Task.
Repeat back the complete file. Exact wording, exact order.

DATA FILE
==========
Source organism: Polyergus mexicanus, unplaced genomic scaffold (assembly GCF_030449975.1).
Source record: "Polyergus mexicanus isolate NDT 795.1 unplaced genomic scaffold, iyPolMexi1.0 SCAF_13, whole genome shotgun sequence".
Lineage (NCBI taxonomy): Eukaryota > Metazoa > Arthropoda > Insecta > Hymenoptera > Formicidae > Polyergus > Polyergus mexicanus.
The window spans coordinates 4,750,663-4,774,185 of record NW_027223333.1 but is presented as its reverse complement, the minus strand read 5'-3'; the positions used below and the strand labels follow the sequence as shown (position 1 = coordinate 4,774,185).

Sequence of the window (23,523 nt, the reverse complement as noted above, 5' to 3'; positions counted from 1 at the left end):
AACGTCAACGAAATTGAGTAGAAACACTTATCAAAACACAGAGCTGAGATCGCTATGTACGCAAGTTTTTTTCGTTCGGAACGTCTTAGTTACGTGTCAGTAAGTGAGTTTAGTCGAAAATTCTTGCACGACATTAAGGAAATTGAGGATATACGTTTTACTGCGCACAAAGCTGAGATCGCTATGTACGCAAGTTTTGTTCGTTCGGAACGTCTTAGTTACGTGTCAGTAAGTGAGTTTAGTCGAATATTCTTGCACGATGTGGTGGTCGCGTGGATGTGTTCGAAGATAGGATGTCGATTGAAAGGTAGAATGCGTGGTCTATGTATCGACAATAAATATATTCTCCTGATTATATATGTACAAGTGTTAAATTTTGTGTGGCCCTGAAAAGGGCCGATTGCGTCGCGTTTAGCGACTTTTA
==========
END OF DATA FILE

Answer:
Source organism: Polyergus mexicanus, unplaced genomic scaffold (assembly GCF_030449975.1).
Source record: "Polyergus mexicanus isolate NDT 795.1 unplaced genomic scaffold, iyPolMexi1.0 SCAF_13, whole genome shotgun sequence".
Lineage (NCBI taxonomy): Eukaryota > Metazoa > Arthropoda > Insecta > Hymenoptera > Formicidae > Polyergus > Polyergus mexicanus.
The window spans coordinates 4,750,663-4,774,185 of record NW_027223333.1 but is presented as its reverse complement, the minus strand read 5'-3'; the positions used below and the strand labels follow the sequence as shown (position 1 = coordinate 4,774,185).

Sequence of the window (23,523 nt, the reverse complement as noted above, 5' to 3'; positions counted from 1 at the left end):
AACGTCAACGAAATTGAGTAGAAACACTTATCAAAACACAGAGCTGAGATCGCTATGTACGCAAGTTTTTTTCGTTCGGAACGTCTTAGTTACGTGTCAGTAAGTGAGTTTAGTCGAAAATTCTTGCACGACATTAAGGAAATTGAGGATATACGTTTTACTGCGCACAAAGCTGAGATCGCTATGTACGCAAGTTTTGTTCGTTCGGAACGTCTTAGTTACGTGTCAGTAAGTGAGTTTAGTCGAATATTCTTGCACGATGTGGTGGTCGCGTGGATGTGTTCGAAGATAGGATGTCGATTGAAAGGTAGAATGCGTGGTCTATGTATCGACAATAAATATATTCTCCTGATTATATATGTACAAGTGTTAAATTTTGTGTGGCCCTGAAAAGGGCCGATTGCGTCGCGTTTAGCGACTTTTA